The push toward a waste free economy is catching on, as more companies are seeing the value of boosting their sustainability practices and fiscal plans.

This waste free movement took center stage this month at the 2020 Davos World Economic Forum annual meeting. Companies like Unilever shared their efforts to replace a “linear” economic model with a circular one that promotes extending the life of materials.

The idea behind a circular economy is to use as few resources as possible by keeping materials in circulation and getting the greatest value from them. 

There is a need now for a circular economy more than ever. According to the Circle Economy, just 8.6% of the minerals, fossil fuels, metals and biomass that industries use is circular (or cycled back). That number is down from 9.1% in 2018 - a slight drop considering material flow accounts for more than 50% of emissions in countries that have joined the Organisation for Economic Co-operation and Development (OECD).

Yet, the news out of this month’s World Economic Forum proves promising, with more companies taking a closer look at the role they play in creating a sustainable future.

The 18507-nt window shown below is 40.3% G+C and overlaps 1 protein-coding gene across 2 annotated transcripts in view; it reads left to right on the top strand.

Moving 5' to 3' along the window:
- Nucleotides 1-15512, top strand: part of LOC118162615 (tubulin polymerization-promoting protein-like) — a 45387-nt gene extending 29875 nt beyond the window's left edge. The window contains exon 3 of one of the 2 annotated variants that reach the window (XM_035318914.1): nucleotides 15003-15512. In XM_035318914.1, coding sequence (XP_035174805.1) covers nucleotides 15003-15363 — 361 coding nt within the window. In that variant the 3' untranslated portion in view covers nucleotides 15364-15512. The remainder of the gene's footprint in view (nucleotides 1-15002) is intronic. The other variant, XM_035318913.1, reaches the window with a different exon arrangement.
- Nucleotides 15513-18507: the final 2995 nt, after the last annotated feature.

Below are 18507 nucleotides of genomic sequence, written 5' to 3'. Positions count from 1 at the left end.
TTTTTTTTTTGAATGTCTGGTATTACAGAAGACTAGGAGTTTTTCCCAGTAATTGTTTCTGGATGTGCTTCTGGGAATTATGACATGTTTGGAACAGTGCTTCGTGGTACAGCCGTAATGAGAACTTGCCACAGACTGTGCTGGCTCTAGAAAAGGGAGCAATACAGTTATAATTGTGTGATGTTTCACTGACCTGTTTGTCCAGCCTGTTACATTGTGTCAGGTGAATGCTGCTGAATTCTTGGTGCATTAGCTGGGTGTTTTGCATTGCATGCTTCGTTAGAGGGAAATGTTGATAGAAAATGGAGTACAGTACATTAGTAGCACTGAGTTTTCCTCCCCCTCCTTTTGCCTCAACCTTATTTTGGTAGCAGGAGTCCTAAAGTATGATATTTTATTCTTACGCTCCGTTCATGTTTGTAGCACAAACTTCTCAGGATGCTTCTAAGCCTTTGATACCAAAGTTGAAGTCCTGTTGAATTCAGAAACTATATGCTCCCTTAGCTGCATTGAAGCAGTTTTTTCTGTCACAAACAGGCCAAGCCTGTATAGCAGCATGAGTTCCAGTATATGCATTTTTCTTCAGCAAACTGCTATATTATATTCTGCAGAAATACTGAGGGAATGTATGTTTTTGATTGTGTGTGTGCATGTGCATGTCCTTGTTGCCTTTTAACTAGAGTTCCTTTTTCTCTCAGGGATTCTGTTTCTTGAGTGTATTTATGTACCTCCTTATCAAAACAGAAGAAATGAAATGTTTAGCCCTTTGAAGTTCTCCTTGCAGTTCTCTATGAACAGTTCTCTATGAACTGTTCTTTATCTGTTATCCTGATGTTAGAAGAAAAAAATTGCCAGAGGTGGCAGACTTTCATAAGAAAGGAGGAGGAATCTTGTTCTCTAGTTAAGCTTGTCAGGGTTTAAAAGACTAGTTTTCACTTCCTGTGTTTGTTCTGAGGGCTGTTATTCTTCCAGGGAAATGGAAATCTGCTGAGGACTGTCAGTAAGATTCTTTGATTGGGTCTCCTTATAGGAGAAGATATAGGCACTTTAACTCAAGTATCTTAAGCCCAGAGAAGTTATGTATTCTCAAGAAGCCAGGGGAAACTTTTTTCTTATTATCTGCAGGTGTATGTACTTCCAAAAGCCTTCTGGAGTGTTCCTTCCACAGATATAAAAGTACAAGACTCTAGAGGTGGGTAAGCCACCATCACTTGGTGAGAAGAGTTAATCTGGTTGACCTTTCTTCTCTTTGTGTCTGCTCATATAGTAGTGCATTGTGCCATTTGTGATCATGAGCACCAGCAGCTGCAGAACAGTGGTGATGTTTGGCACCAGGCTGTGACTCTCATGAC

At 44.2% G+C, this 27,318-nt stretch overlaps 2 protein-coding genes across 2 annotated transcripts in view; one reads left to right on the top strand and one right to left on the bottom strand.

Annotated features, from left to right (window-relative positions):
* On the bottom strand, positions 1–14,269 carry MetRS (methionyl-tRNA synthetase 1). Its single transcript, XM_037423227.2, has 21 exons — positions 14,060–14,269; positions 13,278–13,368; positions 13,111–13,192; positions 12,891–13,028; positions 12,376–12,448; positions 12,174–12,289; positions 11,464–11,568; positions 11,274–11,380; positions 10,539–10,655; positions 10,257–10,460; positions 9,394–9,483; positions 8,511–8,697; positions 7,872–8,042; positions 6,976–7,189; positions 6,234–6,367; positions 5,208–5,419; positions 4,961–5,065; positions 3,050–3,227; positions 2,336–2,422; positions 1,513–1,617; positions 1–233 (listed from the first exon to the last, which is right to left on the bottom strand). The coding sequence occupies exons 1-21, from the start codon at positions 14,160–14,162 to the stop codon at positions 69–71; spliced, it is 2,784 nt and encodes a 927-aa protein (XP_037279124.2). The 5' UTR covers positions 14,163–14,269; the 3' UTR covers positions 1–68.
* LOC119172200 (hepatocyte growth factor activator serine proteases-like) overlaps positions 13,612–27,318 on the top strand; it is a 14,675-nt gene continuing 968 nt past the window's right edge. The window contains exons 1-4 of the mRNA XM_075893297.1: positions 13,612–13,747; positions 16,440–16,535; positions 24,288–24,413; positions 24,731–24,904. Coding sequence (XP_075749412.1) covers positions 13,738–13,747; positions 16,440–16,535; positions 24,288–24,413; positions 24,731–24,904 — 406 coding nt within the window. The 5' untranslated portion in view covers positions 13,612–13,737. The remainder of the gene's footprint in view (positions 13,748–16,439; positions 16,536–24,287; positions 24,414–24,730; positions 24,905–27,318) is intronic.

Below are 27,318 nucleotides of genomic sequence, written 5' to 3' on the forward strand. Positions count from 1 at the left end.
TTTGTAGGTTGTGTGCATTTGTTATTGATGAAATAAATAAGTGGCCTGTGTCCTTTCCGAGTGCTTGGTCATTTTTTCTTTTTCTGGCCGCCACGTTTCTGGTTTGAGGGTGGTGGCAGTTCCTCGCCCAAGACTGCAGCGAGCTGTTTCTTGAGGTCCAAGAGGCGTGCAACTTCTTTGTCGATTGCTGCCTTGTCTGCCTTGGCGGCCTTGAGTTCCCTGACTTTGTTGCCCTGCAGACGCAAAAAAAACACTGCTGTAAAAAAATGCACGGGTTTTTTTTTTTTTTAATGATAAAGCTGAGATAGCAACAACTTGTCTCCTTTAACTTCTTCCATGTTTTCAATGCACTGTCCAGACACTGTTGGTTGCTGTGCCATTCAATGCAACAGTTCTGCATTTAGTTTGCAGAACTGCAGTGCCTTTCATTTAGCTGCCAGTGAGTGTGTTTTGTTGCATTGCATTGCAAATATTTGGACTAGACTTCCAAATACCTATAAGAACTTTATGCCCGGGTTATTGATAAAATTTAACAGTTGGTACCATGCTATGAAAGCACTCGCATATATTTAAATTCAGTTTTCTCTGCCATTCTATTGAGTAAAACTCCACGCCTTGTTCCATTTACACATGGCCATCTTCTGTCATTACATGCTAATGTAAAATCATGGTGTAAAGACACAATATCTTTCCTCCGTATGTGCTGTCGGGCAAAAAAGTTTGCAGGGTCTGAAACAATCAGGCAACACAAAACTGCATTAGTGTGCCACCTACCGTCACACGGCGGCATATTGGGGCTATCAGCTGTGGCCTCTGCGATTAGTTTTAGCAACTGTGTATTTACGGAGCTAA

Temarry Recycling has been providing one of the answers and leading the way toward a waste free economy.


Leading The Way


Even though more companies are transitioning their operations to include more sustainable operations, Temarry Recycling has been a leader in the shift to a circular economy for years. 

One of the greatest contributors to a company’s sustainability is waste management. Many companies that must dispose of solvent-based liquids, solids and sludge take advantage of an open loop recycling process. One of the most common examples of open loop recycling is fuel blending. 

Although fuel blending is an environmentally-friendly option because it delays the disposal of materials, West Coast companies dramatically increase their carbon footprint due to the transportation of that waste to fuel blending sites across the country. In fact, the nearest cement kilns that can consume fuel blended waste from Los Angeles are in Kansas and Arkansas.

This not only increases transportation costs substantially, but also dramatically increases a company’s carbon footprint through the burning of fossil fuels for diesel fuel. 

Though West Coast companies may think this is their only option to reduce their carbon footprint, create sustainable solutions within their operations and avoid higher manufacturing costs, it is not.